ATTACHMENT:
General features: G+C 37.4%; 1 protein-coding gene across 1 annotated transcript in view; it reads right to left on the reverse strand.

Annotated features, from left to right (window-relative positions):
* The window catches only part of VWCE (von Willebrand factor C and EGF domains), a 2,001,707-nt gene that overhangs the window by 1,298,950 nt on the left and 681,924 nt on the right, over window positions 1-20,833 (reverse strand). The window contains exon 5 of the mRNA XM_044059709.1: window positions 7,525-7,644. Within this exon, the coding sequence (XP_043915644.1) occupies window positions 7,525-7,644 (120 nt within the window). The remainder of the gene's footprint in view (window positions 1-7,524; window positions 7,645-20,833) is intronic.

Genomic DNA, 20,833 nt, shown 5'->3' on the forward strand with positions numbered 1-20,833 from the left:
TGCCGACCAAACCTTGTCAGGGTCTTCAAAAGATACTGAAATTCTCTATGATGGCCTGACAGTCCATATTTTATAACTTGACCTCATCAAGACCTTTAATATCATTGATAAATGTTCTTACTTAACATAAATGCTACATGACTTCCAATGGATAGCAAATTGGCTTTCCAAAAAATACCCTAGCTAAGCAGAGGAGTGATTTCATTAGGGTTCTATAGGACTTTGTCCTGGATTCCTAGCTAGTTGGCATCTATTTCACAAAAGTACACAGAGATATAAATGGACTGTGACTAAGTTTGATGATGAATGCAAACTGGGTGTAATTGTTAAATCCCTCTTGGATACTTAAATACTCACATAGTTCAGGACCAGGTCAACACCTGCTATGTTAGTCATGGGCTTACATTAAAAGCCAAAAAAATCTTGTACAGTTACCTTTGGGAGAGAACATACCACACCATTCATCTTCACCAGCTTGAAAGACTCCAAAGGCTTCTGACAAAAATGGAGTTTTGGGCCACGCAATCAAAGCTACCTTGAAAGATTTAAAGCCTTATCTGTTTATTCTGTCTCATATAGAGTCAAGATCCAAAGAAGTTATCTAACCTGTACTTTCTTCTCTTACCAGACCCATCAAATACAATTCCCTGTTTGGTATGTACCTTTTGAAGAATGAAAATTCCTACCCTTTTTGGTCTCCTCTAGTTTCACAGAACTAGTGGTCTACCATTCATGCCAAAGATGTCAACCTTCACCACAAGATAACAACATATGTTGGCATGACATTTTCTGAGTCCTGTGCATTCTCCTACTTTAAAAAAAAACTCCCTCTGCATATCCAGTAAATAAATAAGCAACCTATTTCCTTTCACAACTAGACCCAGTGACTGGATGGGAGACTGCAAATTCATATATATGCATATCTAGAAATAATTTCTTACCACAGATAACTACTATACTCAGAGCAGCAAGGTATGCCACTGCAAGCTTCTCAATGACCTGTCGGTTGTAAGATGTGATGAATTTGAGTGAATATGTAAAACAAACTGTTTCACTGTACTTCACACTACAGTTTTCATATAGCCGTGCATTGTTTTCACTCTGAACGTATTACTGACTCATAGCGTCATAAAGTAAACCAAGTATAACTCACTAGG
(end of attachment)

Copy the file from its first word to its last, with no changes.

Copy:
General features: G+C 37.4%; 1 protein-coding gene across 1 annotated transcript in view; it reads right to left on the reverse strand.

Annotated features, from left to right (window-relative positions):
* The window catches only part of VWCE (von Willebrand factor C and EGF domains), a 2,001,707-nt gene that overhangs the window by 1,298,950 nt on the left and 681,924 nt on the right, over window positions 1-20,833 (reverse strand). The window contains exon 5 of the mRNA XM_044059709.1: window positions 7,525-7,644. Within this exon, the coding sequence (XP_043915644.1) occupies window positions 7,525-7,644 (120 nt within the window). The remainder of the gene's footprint in view (window positions 1-7,524; window positions 7,645-20,833) is intronic.

Genomic DNA, 20,833 nt, shown 5'->3' on the forward strand with positions numbered 1-20,833 from the left:
TGCCGACCAAACCTTGTCAGGGTCTTCAAAAGATACTGAAATTCTCTATGATGGCCTGACAGTCCATATTTTATAACTTGACCTCATCAAGACCTTTAATATCATTGATAAATGTTCTTACTTAACATAAATGCTACATGACTTCCAATGGATAGCAAATTGGCTTTCCAAAAAATACCCTAGCTAAGCAGAGGAGTGATTTCATTAGGGTTCTATAGGACTTTGTCCTGGATTCCTAGCTAGTTGGCATCTATTTCACAAAAGTACACAGAGATATAAATGGACTGTGACTAAGTTTGATGATGAATGCAAACTGGGTGTAATTGTTAAATCCCTCTTGGATACTTAAATACTCACATAGTTCAGGACCAGGTCAACACCTGCTATGTTAGTCATGGGCTTACATTAAAAGCCAAAAAAATCTTGTACAGTTACCTTTGGGAGAGAACATACCACACCATTCATCTTCACCAGCTTGAAAGACTCCAAAGGCTTCTGACAAAAATGGAGTTTTGGGCCACGCAATCAAAGCTACCTTGAAAGATTTAAAGCCTTATCTGTTTATTCTGTCTCATATAGAGTCAAGATCCAAAGAAGTTATCTAACCTGTACTTTCTTCTCTTACCAGACCCATCAAATACAATTCCCTGTTTGGTATGTACCTTTTGAAGAATGAAAATTCCTACCCTTTTTGGTCTCCTCTAGTTTCACAGAACTAGTGGTCTACCATTCATGCCAAAGATGTCAACCTTCACCACAAGATAACAACATATGTTGGCATGACATTTTCTGAGTCCTGTGCATTCTCCTACTTTAAAAAAAAACTCCCTCTGCATATCCAGTAAATAAATAAGCAACCTATTTCCTTTCACAACTAGACCCAGTGACTGGATGGGAGACTGCAAATTCATATATATGCATATCTAGAAATAATTTCTTACCACAGATAACTACTATACTCAGAGCAGCAAGGTATGCCACTGCAAGCTTCTCAATGACCTGTCGGTTGTAAGATGTGATGAATTTGAGTGAATATGTAAAACAAACTGTTTCACTGTACTTCACACTACAGTTTTCATATAGCCGTGCATTGTTTTCACTCTGAACGTATTACTGACTCATAGCGTCATAAAGTAAACCAAGTATAACTCACTAGG